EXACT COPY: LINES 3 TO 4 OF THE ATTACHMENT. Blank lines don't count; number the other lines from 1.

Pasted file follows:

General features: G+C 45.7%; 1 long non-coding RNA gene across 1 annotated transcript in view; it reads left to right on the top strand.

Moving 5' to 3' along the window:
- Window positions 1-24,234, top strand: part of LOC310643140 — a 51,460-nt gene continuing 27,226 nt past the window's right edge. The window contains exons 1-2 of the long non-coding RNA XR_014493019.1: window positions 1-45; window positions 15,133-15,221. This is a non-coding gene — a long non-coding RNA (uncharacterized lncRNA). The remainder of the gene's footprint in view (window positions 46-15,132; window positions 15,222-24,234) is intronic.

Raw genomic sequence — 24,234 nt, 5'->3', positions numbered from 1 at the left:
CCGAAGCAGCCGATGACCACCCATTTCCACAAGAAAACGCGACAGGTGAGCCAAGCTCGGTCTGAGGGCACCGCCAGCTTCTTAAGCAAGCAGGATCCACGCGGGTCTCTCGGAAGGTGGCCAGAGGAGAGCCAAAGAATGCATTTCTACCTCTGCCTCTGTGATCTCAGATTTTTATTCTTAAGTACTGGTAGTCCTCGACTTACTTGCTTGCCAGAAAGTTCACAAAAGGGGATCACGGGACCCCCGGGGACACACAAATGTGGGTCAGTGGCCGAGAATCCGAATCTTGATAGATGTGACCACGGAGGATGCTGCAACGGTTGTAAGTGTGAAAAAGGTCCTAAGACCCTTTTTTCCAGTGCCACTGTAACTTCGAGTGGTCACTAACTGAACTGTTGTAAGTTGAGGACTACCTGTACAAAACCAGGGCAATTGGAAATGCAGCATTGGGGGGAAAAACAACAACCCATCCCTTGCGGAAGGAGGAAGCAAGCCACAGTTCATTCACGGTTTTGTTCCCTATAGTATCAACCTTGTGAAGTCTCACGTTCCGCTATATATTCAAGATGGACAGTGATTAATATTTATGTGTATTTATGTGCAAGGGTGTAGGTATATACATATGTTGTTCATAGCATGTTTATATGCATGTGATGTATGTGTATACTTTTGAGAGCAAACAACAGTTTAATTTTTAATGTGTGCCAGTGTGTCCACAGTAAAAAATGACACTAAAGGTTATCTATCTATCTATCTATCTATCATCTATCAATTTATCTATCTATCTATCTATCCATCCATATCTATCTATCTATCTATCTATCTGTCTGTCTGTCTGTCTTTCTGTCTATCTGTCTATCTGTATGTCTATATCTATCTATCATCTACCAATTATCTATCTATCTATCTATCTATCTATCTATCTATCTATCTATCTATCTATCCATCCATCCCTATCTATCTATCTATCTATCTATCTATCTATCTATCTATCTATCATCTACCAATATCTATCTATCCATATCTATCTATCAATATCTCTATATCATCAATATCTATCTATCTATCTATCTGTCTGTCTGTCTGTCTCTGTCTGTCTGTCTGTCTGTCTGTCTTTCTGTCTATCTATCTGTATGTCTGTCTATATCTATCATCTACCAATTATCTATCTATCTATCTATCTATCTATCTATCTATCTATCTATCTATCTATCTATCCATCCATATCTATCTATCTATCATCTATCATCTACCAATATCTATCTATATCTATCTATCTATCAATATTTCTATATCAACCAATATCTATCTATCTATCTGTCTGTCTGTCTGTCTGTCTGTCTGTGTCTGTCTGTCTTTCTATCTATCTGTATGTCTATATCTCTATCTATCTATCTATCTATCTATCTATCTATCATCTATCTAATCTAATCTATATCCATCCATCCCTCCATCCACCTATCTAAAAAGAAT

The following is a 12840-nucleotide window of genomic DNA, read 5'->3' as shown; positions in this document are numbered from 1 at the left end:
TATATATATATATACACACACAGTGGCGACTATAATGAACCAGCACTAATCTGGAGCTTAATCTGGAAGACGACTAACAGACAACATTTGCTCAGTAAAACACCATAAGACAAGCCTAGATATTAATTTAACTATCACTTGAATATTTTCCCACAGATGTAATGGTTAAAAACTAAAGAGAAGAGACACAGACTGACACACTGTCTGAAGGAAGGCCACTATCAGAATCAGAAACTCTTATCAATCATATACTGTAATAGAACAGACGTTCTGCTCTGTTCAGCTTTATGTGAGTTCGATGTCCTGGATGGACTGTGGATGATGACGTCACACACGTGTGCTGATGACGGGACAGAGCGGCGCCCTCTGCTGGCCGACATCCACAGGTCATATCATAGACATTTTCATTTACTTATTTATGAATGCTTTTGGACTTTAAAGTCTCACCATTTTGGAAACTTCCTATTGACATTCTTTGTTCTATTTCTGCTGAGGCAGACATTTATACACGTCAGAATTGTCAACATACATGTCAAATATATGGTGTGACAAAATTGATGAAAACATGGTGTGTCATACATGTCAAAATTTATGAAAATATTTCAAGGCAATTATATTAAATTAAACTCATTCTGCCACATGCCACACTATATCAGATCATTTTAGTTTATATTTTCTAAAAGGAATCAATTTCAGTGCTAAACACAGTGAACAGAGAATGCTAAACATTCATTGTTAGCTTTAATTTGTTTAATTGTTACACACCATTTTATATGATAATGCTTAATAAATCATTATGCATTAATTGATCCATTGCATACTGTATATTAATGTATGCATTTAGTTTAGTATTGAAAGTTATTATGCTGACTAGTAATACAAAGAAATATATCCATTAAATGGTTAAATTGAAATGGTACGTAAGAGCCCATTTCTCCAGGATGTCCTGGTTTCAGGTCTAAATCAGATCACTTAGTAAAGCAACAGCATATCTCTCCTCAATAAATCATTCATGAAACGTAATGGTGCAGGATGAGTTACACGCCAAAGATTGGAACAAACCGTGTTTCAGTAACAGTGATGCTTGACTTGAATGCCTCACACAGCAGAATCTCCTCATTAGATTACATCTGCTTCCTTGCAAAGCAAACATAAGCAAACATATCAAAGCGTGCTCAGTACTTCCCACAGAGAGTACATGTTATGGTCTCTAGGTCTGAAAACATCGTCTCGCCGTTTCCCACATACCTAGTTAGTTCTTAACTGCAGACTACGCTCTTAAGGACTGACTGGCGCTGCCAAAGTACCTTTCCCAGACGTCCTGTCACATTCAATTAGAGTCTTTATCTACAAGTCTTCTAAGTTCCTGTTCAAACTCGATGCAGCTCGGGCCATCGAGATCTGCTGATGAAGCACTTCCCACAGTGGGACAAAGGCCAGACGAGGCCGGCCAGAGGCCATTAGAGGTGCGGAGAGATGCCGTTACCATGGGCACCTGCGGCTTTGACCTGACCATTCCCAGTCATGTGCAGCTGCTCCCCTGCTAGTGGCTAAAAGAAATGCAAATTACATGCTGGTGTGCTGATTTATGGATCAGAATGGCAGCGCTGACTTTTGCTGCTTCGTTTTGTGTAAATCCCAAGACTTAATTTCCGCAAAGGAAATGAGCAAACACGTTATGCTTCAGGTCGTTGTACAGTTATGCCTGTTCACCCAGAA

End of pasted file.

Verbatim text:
- Window positions 1-24,234, top strand: part of LOC310643140 — a 51,460-nt gene continuing 27,226 nt past the window's right edge. The window contains exons 1-2 of the long non-coding RNA XR_014493019.1: window positions 1-45; window positions 15,133-15,221. This is a non-coding gene — a long non-coding RNA (uncharacterized lncRNA). The remainder of the gene's footprint in view (window positions 46-15,132; window positions 15,222-24,234) is intronic.

Raw genomic sequence — 24,234 nt, 5'->3', positions numbered from 1 at the left: